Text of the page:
17. Summary of semi-initiative and initiative control automobile engine vibration

    Science.gov (United States)

    Qu, Wei; Qu, Zhou

    2009-07-01

    Engine vibration accounts for around 55% of automobile vibration, separating the engine vibration from transmitting to automobile to the utmost extent is significant for improving NVH performance. Semi-initiative and initiative control of engine vibration is one of the hot spots of technical research in domestic and foreign automobile industry, especially luxury automobiles which adopt this technology to improve amenity and competitiveness. This article refers to a large amount of domestic and foreign related materials, fully introduces the research status of semi-initiative and initiative control suspension of engine vibration suspension and many kinds of structural style, and provides control policy and method of semi-initiative and initiative control suspension system. Compare and analyze the structural style of semi-initiative and initiative control and merits and demerits of current structures of semi-initiative and initiative control of mechanic electrorheological, magnetorheological, electromagnetic actuator, piezoelectric ceramics, electrostriction material, pneumatic actuator etc. Models of power assembly mounting system was classified.Calculation example indicated that reasonable selection of engine mounting system parameters is useful to reduce engine vibration transmission and to increase ride comfort. Finally we brought forward semi-initiative and initiative suspension which might be applied for automobiles, and which has a promising future.

  18. Researcher / Researched: Repositioning Research Paradigms

    Science.gov (United States)

    Meerwald, Agnes May Lin

    2013-01-01

    "Researcher / Researched" calls for a complementary research methodology by proposing autoethnography as both a method and text that crosses the boundaries of conventional and alternative methodologies in higher education. Autoethnography rearticulates the researcher / researched positions by blurring the boundary between them. This…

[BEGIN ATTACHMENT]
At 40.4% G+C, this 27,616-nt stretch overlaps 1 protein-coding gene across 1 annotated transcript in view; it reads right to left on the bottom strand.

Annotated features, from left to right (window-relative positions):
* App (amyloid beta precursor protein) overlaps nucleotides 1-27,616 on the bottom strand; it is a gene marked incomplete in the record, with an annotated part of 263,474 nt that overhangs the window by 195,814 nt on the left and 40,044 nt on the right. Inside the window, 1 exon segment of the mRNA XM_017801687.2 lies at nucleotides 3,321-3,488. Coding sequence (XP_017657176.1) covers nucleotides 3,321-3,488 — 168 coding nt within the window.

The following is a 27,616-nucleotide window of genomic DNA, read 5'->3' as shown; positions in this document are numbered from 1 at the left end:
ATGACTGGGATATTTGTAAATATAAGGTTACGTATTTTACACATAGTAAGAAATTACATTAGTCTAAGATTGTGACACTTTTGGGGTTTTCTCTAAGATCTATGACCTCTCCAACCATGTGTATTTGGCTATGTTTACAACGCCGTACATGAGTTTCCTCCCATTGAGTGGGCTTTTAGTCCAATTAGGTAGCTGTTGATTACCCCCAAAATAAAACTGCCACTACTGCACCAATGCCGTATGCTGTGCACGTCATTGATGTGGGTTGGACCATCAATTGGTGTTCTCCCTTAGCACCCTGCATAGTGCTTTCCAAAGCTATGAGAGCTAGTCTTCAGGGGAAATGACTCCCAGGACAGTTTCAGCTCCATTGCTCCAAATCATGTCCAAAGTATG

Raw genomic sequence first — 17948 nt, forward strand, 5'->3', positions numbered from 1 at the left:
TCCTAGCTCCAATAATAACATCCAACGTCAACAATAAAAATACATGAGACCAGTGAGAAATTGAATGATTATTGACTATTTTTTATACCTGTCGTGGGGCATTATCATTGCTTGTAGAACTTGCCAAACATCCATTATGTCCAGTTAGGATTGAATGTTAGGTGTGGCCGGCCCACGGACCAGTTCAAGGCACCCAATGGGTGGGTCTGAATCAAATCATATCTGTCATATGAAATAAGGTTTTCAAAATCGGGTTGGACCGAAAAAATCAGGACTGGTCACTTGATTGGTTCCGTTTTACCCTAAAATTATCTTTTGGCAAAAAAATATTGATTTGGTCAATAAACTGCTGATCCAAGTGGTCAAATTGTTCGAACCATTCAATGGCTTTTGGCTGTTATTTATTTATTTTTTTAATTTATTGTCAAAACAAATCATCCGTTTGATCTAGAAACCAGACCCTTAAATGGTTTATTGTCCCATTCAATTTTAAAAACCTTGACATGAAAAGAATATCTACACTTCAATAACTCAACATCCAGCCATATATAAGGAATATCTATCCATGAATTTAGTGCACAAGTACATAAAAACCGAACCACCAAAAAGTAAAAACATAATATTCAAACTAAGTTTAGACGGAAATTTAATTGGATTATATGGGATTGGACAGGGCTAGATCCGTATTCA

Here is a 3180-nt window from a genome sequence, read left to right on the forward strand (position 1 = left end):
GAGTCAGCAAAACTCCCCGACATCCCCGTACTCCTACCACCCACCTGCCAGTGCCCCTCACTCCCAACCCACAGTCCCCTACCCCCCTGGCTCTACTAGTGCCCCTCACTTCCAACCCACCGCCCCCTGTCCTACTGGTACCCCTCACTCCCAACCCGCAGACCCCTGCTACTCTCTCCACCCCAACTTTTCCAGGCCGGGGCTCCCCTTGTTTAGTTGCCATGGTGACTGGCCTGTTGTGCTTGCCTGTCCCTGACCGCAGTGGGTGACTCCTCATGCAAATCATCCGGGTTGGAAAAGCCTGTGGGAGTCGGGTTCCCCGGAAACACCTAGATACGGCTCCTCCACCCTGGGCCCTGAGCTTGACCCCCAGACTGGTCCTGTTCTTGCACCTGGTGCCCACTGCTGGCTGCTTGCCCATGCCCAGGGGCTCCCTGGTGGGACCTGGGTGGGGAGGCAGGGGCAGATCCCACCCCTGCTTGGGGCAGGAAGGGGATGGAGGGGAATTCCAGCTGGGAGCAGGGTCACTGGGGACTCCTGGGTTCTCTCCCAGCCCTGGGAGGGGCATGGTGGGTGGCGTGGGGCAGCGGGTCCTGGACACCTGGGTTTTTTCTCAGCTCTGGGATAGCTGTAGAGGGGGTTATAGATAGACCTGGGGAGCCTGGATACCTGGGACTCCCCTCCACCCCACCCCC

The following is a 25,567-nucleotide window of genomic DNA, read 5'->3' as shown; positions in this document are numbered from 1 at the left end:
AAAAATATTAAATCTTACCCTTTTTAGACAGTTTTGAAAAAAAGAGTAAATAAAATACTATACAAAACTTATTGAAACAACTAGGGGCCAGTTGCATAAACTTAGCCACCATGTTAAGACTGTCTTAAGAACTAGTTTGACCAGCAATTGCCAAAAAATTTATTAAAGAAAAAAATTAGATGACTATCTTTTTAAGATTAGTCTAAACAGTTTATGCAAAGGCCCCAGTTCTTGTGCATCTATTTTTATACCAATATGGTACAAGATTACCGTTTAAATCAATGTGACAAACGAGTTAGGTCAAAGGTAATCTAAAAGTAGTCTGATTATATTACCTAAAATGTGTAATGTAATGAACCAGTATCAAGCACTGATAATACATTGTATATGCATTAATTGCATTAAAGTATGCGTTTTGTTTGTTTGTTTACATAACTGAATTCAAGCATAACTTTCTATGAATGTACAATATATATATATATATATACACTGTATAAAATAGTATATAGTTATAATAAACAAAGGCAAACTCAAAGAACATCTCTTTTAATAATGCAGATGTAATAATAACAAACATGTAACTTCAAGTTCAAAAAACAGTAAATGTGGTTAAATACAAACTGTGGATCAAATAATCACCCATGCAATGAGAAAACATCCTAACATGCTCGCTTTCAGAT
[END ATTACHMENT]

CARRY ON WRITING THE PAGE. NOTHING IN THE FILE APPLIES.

19. International EUREKA: Initialization Segment

    International Nuclear Information System (INIS)

    1982-02-01

    The Initialization Segment creates the starting description of the uranium market. The starting description includes the international boundaries of trade, the geologic provinces, resources, reserves, production, uranium demand forecasts, and existing market transactions. The Initialization Segment is designed to accept information of various degrees of detail, depending on what is known about each region. It must transform this information into a specific data structure required by the Market Segment of the model, filling in gaps in the information through a predetermined sequence of defaults and built in assumptions. A principal function of the Initialization Segment is to create diagnostic messages indicating any inconsistencies in data and explaining which assumptions were used to organize the data base. This permits the user to manipulate the data base until such time the user is satisfied that all the assumptions used are reasonable and that any inconsistencies are resolved in a satisfactory manner

  20. NUCLEAR ENERGY RESEARCH INITIATIVE (NERI) PROGRAM GRANT NUMBER DE-FG03-00SF22168 TECHNICAL PROGRESS REPORT (Aug 15, 2002 to Nov. 15, 2002) - DESIGN AND LAYOUT CONCEPTS FOR COMPACT, FACTORY-PRODUCED, TRANSPORTABLE GENERATION IV REACTOR SYSTEMS

    International Nuclear Information System (INIS)

    Fred R. Mynatt; Andy Kadak; Marc Berte; Larry Miller; Lawrence Townsend; Martin Williamson; Rupy Sawhney; Jacob Fife

    2002-01-01

    The objectives of this project are to develop and evaluate nuclear power plant designs and layout concepts to maximize the benefits of compact modular Generation IV reactor concepts including factory fabrication and packaging for optimal transportation and siting. This report covers the ninth quarter of the project. The three reactor concept teams have completed initial plant concept development, evaluation and layout. A significant design effort has proceeded with substantial change and evolution from original ideas. The concepts have been reviewed by the industry participants and improvements have been implemented. The third phase, industrial engineering simulation of reactor fabrication has begun